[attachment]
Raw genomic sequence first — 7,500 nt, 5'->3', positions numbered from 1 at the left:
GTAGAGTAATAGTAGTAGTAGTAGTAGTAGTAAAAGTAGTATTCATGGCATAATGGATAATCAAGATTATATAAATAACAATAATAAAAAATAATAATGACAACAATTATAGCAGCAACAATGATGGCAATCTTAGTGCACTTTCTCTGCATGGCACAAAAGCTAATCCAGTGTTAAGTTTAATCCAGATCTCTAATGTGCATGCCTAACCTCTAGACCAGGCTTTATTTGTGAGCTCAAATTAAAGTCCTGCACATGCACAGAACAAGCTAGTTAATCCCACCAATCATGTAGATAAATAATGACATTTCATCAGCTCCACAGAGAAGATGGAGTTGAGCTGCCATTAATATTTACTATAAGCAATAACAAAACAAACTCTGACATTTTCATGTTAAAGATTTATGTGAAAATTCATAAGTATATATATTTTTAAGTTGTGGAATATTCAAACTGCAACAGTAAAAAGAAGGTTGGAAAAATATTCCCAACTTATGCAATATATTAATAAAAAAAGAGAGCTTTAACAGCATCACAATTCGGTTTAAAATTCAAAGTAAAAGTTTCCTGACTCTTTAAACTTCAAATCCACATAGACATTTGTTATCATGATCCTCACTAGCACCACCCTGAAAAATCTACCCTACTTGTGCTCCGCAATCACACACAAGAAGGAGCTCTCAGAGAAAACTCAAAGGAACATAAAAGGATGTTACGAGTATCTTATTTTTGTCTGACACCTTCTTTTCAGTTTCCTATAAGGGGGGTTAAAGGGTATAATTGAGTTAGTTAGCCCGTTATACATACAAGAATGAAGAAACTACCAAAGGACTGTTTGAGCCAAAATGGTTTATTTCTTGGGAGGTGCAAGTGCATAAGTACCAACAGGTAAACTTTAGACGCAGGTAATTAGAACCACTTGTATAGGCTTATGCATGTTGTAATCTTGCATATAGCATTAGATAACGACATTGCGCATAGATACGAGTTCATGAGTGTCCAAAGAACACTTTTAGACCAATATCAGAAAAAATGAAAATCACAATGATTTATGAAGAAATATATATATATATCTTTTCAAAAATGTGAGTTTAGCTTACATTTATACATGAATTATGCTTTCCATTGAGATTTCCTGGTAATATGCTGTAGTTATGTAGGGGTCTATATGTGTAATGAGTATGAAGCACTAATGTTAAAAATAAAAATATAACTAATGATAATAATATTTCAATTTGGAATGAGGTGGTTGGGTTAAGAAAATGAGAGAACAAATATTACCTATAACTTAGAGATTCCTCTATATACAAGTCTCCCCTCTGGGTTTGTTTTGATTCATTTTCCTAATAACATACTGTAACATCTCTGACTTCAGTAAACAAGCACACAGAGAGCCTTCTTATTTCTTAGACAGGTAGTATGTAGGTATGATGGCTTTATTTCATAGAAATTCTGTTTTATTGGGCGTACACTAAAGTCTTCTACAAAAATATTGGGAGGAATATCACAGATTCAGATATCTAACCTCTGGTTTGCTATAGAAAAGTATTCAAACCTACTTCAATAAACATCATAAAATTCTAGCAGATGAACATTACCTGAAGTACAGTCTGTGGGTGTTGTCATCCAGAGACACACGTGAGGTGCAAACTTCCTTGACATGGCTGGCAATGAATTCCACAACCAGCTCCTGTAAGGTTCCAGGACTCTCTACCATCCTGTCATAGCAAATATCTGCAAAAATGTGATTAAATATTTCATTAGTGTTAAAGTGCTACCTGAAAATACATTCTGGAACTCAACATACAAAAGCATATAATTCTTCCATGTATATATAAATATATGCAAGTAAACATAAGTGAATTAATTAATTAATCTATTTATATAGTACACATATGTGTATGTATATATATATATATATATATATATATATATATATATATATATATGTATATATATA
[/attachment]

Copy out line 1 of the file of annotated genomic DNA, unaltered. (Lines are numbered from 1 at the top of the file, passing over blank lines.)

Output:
Raw genomic sequence first — 7,500 nt, 5'->3', positions numbered from 1 at the left: